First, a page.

War Torn

An intriguing contemporary adaptation of Homer's poem, An Iliad is surprisingly compelling and occasionally stirring

War is a drug on which human society appears to be hopelessly addicted.

That, at least, is the sad essence of An Iliad, Lisa Peterson and Denis O’Hare’s intriguing contemporary adaptation of Homer’s three-millennia-old epic poem. Though mostly focused on the key players, causes and events of the great, decade-long Trojan War, An Iliad veers from the outlines of Homer’s script long enough to link that bloody past to our war-torn world’s present. At one point Scott Parkinson, serving as the show’s storytelling Poet, even spends a few minutes calling out the names of every major war that has afflicted Earth since the days of ancient Greece – all the way up to today’s multiple conflicts in the Middle East.

AnI llead: Scott Parkinson and Rebecca Landell

An Iliad: Scott Parkinson and Rebecca Landell

(Photo by Theodore Wolff)

That might sound uninvitingly didactic and heavy-handed on paper, but as performed at Studio the play is surprisingly compelling, even occasionally stirring. Naturally, as a one-man play – with incidental musical accompaniment by Rebecca Landell – such a feat is largely a credit to Parkinson. The Shakespeare Theatre Company veteran invests so much of himself in the role, you’d be forgiven for thinking he originated the part, or perhaps devised it as a star vehicle to effectively show off his full arsenal of actorly chops. Parkinson portrays 11 different classic characters throughout the 90-minute play, from a flamboyant Hermes to an honorable Hector to a seductive Helena.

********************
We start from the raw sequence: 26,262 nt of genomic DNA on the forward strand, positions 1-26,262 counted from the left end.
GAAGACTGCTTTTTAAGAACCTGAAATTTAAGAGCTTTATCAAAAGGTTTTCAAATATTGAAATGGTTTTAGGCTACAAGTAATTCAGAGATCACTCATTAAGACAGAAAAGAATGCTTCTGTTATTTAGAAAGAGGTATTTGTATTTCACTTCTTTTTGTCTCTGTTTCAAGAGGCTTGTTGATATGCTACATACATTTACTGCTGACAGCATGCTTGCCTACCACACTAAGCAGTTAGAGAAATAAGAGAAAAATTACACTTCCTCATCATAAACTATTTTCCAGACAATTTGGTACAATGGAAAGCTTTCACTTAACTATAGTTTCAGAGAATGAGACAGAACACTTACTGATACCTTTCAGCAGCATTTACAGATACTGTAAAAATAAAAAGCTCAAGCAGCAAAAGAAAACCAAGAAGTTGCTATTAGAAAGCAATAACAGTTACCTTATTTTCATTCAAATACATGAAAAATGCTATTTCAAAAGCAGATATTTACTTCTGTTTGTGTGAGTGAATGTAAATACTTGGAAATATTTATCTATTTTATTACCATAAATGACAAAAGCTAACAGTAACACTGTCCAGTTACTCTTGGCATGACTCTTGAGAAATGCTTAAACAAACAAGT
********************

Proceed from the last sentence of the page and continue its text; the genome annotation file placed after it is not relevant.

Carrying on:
But certainly co-adaptor Denis O’Hare also deserves a fair share of credit. A regular on HBO’s True Blood who years ago won a Tony Award for playing the lead in Take Me Out, O’Hare was An Iliad‘s original actor when the show was first staged in New York last year. In adapting Homer’s Iliad with Peterson, O’Hare helped incorporate enough action so that it didn’t become simply a dry recitation of an unwieldy story. For example, the play’s actor is instructed to get as carried away with rage as Achilles was while relating a couple of the Greek warrior’s key battles. In those moments, you’re not just asked to imagine some distant, remote, mythological scene – you are there. You sense just how heady war can be, and just how ugly war can make a man.

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